On June 2 at 11:05 am, an email blast went out from the GOP Insider Brief that led with a link to the Rupert Murdoch tabloid New York Post, where the linked article contained a takedown of the POW recently released in the prisoner swap with the Taliban, Sgt. Bowe Bergdahl. Sgt. Bergdahl had become critical and ashamed of how US forces were treating Afghans, and the Post mined the speculation at the time of his capture that he had deserted. The Post quoted an anonymous “White House official” as saying “Frankly, we don’t give a shit why he left. He’s an American soldier. We want to bring him home.” Cousin Ray sided with the anonymous official, adding, “My only regret is that we couldn’t swap Murdoch for the POW.”
Newsmax, the website Forbes once described as “the great right hope,” ran a “news” story on nothing but The Donald Trump’s opinion that the POW prisoner swap was a “catastrophe” for President Obama and it put “every American at risk,” sentiments The Donald first aired on Fox & Friends. The echo chamber is in full cry.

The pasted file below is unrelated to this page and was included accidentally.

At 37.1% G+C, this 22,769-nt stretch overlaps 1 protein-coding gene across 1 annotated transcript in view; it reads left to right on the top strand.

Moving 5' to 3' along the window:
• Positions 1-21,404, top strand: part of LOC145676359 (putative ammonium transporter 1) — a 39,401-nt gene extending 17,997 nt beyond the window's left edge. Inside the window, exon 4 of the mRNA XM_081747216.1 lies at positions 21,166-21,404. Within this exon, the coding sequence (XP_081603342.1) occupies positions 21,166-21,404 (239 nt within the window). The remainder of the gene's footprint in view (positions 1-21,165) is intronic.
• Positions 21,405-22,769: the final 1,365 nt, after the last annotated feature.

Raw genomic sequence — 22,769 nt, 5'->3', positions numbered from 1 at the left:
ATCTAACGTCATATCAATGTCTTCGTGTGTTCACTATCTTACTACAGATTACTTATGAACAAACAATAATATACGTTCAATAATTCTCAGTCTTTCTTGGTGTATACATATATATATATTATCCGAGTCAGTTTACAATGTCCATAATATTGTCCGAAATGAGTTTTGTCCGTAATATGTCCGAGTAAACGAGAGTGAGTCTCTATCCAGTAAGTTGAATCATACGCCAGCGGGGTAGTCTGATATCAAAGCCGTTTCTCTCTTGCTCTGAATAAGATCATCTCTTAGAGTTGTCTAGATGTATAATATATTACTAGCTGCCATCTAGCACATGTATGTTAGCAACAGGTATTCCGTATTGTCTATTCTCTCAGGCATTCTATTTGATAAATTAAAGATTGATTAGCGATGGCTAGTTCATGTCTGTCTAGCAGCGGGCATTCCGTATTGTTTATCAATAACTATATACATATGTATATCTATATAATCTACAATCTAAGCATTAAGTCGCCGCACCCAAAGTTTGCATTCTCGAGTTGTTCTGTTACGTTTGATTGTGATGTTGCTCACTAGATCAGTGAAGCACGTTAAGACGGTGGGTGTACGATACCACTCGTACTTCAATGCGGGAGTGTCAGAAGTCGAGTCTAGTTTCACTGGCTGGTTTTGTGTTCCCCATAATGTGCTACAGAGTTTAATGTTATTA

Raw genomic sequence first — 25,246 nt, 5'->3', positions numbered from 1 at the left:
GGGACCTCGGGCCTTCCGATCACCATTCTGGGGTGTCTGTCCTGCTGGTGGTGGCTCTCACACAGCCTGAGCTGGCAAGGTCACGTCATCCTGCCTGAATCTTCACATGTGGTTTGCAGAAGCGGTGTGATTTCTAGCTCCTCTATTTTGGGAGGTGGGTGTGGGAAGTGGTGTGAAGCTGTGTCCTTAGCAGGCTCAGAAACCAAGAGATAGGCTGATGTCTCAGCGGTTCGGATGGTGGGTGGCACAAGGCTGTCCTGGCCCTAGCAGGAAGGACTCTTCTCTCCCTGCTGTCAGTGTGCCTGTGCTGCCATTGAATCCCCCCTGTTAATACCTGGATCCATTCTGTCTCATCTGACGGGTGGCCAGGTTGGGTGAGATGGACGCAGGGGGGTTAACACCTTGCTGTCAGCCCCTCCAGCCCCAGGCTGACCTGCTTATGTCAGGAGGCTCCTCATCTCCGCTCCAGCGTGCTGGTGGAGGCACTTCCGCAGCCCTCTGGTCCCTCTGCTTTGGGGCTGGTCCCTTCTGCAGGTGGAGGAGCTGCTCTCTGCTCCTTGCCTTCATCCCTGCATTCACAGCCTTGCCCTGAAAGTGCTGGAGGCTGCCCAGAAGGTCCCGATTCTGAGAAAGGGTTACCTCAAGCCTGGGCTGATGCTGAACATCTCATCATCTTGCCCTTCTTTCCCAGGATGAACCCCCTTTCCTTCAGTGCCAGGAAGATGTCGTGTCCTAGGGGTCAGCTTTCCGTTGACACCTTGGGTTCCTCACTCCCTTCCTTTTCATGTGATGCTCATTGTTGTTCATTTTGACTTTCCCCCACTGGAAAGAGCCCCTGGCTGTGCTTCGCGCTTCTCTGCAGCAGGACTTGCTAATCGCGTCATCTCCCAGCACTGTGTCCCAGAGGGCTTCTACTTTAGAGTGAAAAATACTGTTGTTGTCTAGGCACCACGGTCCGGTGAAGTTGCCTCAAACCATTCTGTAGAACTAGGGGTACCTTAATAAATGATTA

The media have identified the first American jihadist suicide bomber to be Moner Mohammad Abusalha, a young man who grew up in Florida and, according to The New York Times, spoke “broken Arabic.” I watched his suicide video, and came away thinking that the Nusra Front, for whom he was fighting in Syria, is allegedly allied with Al Qaeda, and a trained American jihadi would be priceless to Al Qaeda. The video shows a truck being loaded with explosives and an explosion of a size, the Times noted, to make it impossible to identify Abusalha’s remains. Jess sayin’…. Cousin Ray said it’s an open question whether Al Qaeda would blow up such a valuable asset. “They didn’t get where they are operating like sane people.”
Turning to domestic crazy, ThinkProgress reports that after Republican Gov. Sam Brownback of Kansas engineered $1.1 billion in tax cuts over the last two years to jumpstart the economy, Kansas lags behind the national average in economic growth. Starved of money, the state has cut services at a time when the number of people in poverty has risen each year. Cousin Ray noted that rich Kansans were doing much better. “I always heard a rising tide lifts all yachts. I guess it didn’t work because Kansas is landlocked.”
The Times-Picayune reported that both houses of the Louisiana legislature have now passed bills to end the authority of the Southeast Louisiana Flood Protection Authority to maintain a lawsuit it has filed against 97 oil and gas companies for destruction of the wetlands that used to buffer New Orleans from hurricanes. As soon as minor differences in the two bills are ironed out, the law will go to Gov. Bobby Jindal, who favors sticking the taxpayers with the damage rather than making the oil companies pay.